This wouldn't do 150V output, but using a 0A3 voltage reference might get you close.
Thanks, I'm trying it out in LTspice. I can supply a .asc if that would be helpful. This circuit is attractive because I have all the tubes necessary in storage.

I substituted an 0A3 model (courtesy Stephie Bench). Fed by a raw B+ of +400V, and with a 110mA load, I get +171V DC at the output with the 50k pot cranked all the way.

Question:
Now that the 75V reference is in there, the 12AX7 triode on the left is running with its grid positive to its cathode by about 0.5V. The 12AX7 triode on the right is running with about -0.8 grid bias (still likely to draw grid current). Is this a problem in this type of usage?

Wait... Thanks to kward for bringing up 6L6GC or 6550 as a pass tube. These are good for 30W plate dissipation, and will drop a lot more volts than paralleled 6AS7 pair. Usually you don't want to drop that many volts, but here I do. I'm working on it...

OK, here's what I got.

400VDC in, 160VDC out. Its efficiency is ghastly.

Uses a 6550A-triode for the pass tube, a 6SL7 for the error diff-amp, and a 0A3 for the voltage reference. Those were chosen because I have 'em.

LTspice says the ripple rejection is really good. It also says the 6SL7 sections are both biased with a negative voltage on their grids, which I figure is a good thing. The 6550A is dissipating 25 watts. The 0A3 is drawing almost 6mA.

How's it look?
--
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File Type: png 400V-in_160V-out_TubeVoltageRegulator.png (24.6 KB, 586 views)
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Old 25th May 2018, 01:20 PM   #8
Sodacose is offline Sodacose  United States
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The 6550 looks like a much better pass tube choice here due to the very low VDC target output.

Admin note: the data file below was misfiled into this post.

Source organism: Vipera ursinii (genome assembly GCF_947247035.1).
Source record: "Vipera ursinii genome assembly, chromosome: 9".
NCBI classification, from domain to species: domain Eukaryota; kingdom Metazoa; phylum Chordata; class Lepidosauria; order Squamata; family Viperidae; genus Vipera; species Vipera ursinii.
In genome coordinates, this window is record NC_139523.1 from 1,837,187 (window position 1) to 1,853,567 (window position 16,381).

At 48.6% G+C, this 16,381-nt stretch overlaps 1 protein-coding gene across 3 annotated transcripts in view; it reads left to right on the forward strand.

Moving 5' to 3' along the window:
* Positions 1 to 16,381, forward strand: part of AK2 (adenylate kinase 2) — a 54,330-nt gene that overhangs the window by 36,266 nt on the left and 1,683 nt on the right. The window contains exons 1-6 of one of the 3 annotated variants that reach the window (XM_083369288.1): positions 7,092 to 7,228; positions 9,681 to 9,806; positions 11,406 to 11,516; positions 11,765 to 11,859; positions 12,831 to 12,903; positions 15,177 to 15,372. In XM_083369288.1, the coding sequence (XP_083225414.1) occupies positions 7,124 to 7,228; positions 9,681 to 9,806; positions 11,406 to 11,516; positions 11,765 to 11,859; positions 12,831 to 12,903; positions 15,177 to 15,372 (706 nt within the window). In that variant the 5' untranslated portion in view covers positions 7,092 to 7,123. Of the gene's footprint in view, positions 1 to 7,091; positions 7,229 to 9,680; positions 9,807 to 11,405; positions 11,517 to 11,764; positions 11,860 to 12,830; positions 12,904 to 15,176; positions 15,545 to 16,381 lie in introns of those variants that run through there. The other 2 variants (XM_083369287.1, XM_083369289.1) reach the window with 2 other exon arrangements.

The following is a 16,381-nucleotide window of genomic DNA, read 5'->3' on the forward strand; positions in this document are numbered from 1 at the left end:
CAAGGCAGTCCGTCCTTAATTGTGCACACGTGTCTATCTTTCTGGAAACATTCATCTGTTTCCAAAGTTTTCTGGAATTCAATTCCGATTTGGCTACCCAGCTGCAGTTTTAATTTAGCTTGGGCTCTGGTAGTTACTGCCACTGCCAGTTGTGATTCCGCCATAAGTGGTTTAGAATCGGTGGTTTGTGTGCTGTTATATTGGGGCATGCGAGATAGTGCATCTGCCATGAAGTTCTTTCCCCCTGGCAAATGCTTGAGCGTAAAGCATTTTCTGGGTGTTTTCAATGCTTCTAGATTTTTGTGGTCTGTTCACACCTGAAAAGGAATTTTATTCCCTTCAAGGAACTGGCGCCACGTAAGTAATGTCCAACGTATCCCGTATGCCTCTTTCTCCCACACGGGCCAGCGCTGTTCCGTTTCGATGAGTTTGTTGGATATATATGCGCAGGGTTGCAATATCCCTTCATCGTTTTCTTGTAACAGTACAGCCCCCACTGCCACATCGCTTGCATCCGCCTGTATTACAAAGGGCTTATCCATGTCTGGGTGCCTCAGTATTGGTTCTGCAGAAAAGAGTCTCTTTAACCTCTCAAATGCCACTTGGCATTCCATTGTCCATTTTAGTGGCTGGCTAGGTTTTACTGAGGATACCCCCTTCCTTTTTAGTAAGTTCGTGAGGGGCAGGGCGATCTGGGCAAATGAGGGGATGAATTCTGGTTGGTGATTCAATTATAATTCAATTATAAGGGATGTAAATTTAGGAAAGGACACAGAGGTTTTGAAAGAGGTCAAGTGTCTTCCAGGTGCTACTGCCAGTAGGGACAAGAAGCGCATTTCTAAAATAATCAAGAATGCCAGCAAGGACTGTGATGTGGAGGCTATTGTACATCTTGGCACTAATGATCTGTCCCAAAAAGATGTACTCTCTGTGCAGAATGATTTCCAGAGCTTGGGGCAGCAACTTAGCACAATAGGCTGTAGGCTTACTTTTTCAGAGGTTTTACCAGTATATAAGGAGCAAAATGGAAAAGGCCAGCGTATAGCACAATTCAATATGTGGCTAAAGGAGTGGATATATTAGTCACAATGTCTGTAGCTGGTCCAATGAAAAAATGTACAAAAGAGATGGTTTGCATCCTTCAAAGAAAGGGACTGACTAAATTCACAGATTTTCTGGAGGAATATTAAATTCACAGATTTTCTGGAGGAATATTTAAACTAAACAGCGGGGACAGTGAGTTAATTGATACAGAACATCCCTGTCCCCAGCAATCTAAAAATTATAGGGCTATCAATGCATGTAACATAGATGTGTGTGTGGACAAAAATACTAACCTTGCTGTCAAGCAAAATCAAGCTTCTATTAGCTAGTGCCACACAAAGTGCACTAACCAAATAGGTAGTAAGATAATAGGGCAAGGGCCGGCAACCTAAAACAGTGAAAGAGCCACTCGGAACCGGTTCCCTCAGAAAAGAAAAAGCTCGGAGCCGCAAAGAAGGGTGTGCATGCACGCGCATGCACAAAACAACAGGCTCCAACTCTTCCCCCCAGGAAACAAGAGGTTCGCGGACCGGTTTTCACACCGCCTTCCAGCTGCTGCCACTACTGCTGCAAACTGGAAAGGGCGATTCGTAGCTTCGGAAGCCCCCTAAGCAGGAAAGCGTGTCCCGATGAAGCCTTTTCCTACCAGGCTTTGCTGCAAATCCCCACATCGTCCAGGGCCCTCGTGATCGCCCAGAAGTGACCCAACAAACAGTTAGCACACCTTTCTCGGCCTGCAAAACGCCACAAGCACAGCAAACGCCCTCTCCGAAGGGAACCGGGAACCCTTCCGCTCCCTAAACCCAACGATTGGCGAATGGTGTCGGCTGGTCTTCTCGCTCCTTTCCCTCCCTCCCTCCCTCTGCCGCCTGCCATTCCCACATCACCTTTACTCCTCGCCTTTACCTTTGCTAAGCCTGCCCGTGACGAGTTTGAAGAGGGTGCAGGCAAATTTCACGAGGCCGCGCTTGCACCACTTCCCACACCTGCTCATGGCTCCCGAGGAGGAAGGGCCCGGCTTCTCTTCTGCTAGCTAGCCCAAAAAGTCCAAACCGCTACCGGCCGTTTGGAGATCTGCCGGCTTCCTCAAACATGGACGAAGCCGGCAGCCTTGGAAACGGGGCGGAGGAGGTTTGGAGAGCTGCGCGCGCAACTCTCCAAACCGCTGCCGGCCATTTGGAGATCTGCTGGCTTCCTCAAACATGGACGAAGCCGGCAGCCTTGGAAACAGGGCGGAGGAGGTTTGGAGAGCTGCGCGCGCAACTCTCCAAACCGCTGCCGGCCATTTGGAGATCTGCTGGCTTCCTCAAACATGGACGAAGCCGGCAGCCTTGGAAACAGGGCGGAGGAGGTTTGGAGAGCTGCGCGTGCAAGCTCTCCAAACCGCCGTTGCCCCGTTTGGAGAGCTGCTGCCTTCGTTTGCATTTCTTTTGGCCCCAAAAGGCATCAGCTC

With the 6AS7, you must set the grid well below the cathode in order to drop enough voltage. The 6AS7 cathode is your output, so you're being asked to set the grid a good deal below the target output of 150V. The 0A3 sets the 12AX7 cathode to about 75V, so you have less than 150v-75v=75v to work with across the 12AX7. It just does not have the perveance to set the anode low enough. In fact, with a 400V input it doesn't look to me like you have any available voltage across the 12AX7 (just judging from plate curves here).

By contrast, the 6550 looks much better. To drop ~250V across it, the grid only needs to be 10-20V lower than the cathode. You still do not have much voltage room across a 6SL7 or 12AX7, but it's a much better situation than the 6AS7.

* A lower voltage reference would help, but I definitely understand the desire to add some glass for the fun/aesthetics of it.

* Although the gain of the error amp would be lower, you could also try simming other higher perveance dual triodes like 6DJ8, 5687, etc. That may give you more room to vary the output.

* A lower B+ than 400V will require you to drop less voltage across the pass device, both lowering dissipation and decreasing the negative bias required.

Cool parts bin project though!
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Old 25th May 2018, 03:01 PM   #9
Alan4411 is offline Alan4411  Wales
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I would go for a more simple solution.

Buy a cheap 24 or 25 volt 1 amp transformer and 'stack' the 115 volt transformer on top so you get 140 v ac or so. Then with silicon rectification you will have close to 200v HT which should be enough headroom for losses and proper regulation without the extra heat of another 150v at 110ma or so.

A VR150 /0D3 needs about 185v to work properly and 8 to 10 ma through it so it will need to go before the pass element. A 75 volt or 90 volt regulator might be better suited?
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Old 25th May 2018, 03:13 PM   #10
Sodacose is offline Sodacose  United States
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Here's a simple hybrid that I did recently with 0D3 and a MOSFET:

0DCAE9C6-0EE2-4AA7-BCE4-A3FC8AE85CFE.png

You'd still have sockets left over. Maybe use a tube rectifier or a couple damper diodes to use them up. Or build the above for each channel?

edit: IRF820 was what I used, I think. Ignore the transistor symbol.